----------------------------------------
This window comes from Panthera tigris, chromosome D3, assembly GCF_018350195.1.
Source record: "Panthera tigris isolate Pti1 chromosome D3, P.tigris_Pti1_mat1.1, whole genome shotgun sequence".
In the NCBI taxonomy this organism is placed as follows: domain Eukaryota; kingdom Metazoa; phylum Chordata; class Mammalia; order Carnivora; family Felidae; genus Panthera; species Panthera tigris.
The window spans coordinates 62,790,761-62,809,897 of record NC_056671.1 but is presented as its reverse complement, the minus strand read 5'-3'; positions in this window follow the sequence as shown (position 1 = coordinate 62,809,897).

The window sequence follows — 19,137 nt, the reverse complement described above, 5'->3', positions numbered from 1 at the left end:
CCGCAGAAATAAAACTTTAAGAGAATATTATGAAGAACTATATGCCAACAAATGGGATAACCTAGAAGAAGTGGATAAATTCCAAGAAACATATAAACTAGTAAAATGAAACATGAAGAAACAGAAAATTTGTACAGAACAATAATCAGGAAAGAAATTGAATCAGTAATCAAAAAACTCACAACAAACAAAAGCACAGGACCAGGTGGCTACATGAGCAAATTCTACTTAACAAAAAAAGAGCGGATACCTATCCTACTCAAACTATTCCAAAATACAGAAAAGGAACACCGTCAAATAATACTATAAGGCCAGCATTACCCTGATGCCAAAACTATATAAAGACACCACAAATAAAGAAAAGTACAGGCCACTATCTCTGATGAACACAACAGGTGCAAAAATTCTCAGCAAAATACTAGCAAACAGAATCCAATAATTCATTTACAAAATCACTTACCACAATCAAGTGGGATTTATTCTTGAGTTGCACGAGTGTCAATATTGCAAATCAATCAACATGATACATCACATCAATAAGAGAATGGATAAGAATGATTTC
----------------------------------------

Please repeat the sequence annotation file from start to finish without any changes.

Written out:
This window comes from Panthera tigris, chromosome D3, assembly GCF_018350195.1.
Source record: "Panthera tigris isolate Pti1 chromosome D3, P.tigris_Pti1_mat1.1, whole genome shotgun sequence".
In the NCBI taxonomy this organism is placed as follows: domain Eukaryota; kingdom Metazoa; phylum Chordata; class Mammalia; order Carnivora; family Felidae; genus Panthera; species Panthera tigris.
The window spans coordinates 62,790,761-62,809,897 of record NC_056671.1 but is presented as its reverse complement, the minus strand read 5'-3'; positions in this window follow the sequence as shown (position 1 = coordinate 62,809,897).

The window sequence follows — 19,137 nt, the reverse complement described above, 5'->3', positions numbered from 1 at the left end:
CCGCAGAAATAAAACTTTAAGAGAATATTATGAAGAACTATATGCCAACAAATGGGATAACCTAGAAGAAGTGGATAAATTCCAAGAAACATATAAACTAGTAAAATGAAACATGAAGAAACAGAAAATTTGTACAGAACAATAATCAGGAAAGAAATTGAATCAGTAATCAAAAAACTCACAACAAACAAAAGCACAGGACCAGGTGGCTACATGAGCAAATTCTACTTAACAAAAAAAGAGCGGATACCTATCCTACTCAAACTATTCCAAAATACAGAAAAGGAACACCGTCAAATAATACTATAAGGCCAGCATTACCCTGATGCCAAAACTATATAAAGACACCACAAATAAAGAAAAGTACAGGCCACTATCTCTGATGAACACAACAGGTGCAAAAATTCTCAGCAAAATACTAGCAAACAGAATCCAATAATTCATTTACAAAATCACTTACCACAATCAAGTGGGATTTATTCTTGAGTTGCACGAGTGTCAATATTGCAAATCAATCAACATGATACATCACATCAATAAGAGAATGGATAAGAATGATTTC